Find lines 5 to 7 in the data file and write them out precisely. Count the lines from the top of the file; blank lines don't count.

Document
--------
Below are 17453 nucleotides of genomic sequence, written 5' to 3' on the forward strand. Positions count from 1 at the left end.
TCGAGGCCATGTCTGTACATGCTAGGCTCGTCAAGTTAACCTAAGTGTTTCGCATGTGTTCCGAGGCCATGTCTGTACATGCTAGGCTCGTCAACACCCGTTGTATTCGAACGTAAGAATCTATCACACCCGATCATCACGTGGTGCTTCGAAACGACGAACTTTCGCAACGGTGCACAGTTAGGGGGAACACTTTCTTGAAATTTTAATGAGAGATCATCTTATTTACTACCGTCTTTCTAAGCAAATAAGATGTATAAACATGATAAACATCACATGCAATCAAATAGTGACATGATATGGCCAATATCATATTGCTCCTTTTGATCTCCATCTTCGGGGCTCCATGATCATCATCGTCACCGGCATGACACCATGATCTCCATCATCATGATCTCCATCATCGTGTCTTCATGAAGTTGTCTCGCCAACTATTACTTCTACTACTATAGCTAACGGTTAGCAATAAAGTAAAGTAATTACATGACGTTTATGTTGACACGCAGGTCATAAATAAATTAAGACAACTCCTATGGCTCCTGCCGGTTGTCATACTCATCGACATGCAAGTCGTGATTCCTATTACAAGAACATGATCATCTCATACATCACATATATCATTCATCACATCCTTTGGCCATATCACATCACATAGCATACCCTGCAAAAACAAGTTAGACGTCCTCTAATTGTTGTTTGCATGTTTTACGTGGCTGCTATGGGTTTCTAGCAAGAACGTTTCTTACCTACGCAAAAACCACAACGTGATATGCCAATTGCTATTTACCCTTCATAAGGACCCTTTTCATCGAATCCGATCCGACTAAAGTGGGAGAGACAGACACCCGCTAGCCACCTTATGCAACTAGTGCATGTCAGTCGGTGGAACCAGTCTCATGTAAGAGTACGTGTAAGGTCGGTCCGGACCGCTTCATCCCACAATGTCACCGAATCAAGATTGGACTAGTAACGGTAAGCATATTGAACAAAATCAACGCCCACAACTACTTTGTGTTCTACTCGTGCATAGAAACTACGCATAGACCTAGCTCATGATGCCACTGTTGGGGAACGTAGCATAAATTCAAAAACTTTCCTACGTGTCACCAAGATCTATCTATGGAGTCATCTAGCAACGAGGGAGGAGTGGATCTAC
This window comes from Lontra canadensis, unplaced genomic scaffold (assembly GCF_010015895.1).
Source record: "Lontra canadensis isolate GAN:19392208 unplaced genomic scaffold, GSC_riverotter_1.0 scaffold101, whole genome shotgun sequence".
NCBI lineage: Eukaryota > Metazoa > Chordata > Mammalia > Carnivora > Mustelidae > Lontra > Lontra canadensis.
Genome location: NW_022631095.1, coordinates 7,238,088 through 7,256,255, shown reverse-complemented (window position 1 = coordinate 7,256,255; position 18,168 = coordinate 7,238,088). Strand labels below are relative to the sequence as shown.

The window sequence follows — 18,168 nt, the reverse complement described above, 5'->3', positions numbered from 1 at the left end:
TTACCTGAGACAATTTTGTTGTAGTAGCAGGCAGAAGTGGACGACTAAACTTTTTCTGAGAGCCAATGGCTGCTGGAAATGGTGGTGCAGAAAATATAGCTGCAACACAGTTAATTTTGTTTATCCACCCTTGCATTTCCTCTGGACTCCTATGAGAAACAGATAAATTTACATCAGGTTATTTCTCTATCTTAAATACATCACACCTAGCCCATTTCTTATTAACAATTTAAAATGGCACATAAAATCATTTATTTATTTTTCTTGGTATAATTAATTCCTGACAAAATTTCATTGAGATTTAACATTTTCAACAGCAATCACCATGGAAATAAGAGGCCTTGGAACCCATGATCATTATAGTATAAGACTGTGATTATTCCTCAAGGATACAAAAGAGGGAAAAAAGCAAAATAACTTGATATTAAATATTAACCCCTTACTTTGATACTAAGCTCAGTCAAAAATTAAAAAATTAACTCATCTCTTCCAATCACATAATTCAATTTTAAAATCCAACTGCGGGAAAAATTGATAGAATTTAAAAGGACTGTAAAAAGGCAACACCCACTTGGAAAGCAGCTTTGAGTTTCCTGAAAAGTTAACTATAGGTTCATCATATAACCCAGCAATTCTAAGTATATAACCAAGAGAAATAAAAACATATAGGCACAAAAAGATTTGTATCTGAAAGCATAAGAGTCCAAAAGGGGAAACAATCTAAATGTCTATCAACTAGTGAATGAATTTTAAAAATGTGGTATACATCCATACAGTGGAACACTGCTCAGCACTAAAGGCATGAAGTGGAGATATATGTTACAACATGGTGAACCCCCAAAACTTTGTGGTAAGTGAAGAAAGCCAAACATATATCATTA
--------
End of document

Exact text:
NCBI lineage: Eukaryota > Metazoa > Chordata > Mammalia > Carnivora > Mustelidae > Lontra > Lontra canadensis.
Genome location: NW_022631095.1, coordinates 7,238,088 through 7,256,255, shown reverse-complemented (window position 1 = coordinate 7,256,255; position 18,168 = coordinate 7,238,088). Strand labels below are relative to the sequence as shown.

The window sequence follows — 18,168 nt, the reverse complement described above, 5'->3', positions numbered from 1 at the left end: